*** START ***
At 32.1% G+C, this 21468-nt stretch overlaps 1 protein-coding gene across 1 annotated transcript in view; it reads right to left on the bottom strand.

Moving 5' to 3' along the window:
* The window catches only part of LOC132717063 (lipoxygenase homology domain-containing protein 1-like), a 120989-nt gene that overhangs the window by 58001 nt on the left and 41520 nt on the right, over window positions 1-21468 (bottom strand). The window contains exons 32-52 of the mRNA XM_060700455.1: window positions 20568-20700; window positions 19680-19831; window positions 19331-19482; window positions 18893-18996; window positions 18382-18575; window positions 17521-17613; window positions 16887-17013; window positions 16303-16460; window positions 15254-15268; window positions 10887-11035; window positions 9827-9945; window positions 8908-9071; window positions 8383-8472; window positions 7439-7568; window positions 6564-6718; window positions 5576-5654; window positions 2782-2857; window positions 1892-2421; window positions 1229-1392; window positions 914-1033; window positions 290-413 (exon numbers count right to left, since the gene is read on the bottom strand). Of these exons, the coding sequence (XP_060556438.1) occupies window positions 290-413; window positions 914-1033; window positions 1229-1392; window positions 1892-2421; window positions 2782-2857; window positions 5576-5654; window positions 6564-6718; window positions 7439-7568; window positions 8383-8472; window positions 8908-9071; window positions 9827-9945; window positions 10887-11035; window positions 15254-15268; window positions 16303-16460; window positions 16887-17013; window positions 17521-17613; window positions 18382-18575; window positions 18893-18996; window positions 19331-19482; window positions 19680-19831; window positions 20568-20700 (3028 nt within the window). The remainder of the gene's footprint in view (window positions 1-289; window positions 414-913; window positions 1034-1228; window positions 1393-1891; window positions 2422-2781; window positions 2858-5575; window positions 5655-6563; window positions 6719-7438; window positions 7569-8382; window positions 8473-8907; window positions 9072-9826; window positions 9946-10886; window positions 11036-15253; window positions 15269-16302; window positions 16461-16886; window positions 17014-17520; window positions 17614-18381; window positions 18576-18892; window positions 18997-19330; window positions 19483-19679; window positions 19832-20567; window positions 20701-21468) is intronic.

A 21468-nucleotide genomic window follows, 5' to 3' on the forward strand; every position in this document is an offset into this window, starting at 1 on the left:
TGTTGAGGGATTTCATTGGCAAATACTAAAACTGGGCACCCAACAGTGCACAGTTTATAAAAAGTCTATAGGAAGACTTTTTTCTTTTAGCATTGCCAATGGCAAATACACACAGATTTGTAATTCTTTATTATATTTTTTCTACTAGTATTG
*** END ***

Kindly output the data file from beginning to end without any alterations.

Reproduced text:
At 32.1% G+C, this 21468-nt stretch overlaps 1 protein-coding gene across 1 annotated transcript in view; it reads right to left on the bottom strand.

Moving 5' to 3' along the window:
* The window catches only part of LOC132717063 (lipoxygenase homology domain-containing protein 1-like), a 120989-nt gene that overhangs the window by 58001 nt on the left and 41520 nt on the right, over window positions 1-21468 (bottom strand). The window contains exons 32-52 of the mRNA XM_060700455.1: window positions 20568-20700; window positions 19680-19831; window positions 19331-19482; window positions 18893-18996; window positions 18382-18575; window positions 17521-17613; window positions 16887-17013; window positions 16303-16460; window positions 15254-15268; window positions 10887-11035; window positions 9827-9945; window positions 8908-9071; window positions 8383-8472; window positions 7439-7568; window positions 6564-6718; window positions 5576-5654; window positions 2782-2857; window positions 1892-2421; window positions 1229-1392; window positions 914-1033; window positions 290-413 (exon numbers count right to left, since the gene is read on the bottom strand). Of these exons, the coding sequence (XP_060556438.1) occupies window positions 290-413; window positions 914-1033; window positions 1229-1392; window positions 1892-2421; window positions 2782-2857; window positions 5576-5654; window positions 6564-6718; window positions 7439-7568; window positions 8383-8472; window positions 8908-9071; window positions 9827-9945; window positions 10887-11035; window positions 15254-15268; window positions 16303-16460; window positions 16887-17013; window positions 17521-17613; window positions 18382-18575; window positions 18893-18996; window positions 19331-19482; window positions 19680-19831; window positions 20568-20700 (3028 nt within the window). The remainder of the gene's footprint in view (window positions 1-289; window positions 414-913; window positions 1034-1228; window positions 1393-1891; window positions 2422-2781; window positions 2858-5575; window positions 5655-6563; window positions 6719-7438; window positions 7569-8382; window positions 8473-8907; window positions 9072-9826; window positions 9946-10886; window positions 11036-15253; window positions 15269-16302; window positions 16461-16886; window positions 17014-17520; window positions 17614-18381; window positions 18576-18892; window positions 18997-19330; window positions 19483-19679; window positions 19832-20567; window positions 20701-21468) is intronic.

A 21468-nucleotide genomic window follows, 5' to 3' on the forward strand; every position in this document is an offset into this window, starting at 1 on the left:
TGTTGAGGGATTTCATTGGCAAATACTAAAACTGGGCACCCAACAGTGCACAGTTTATAAAAAGTCTATAGGAAGACTTTTTTCTTTTAGCATTGCCAATGGCAAATACACACAGATTTGTAATTCTTTATTATATTTTTTCTACTAGTATTG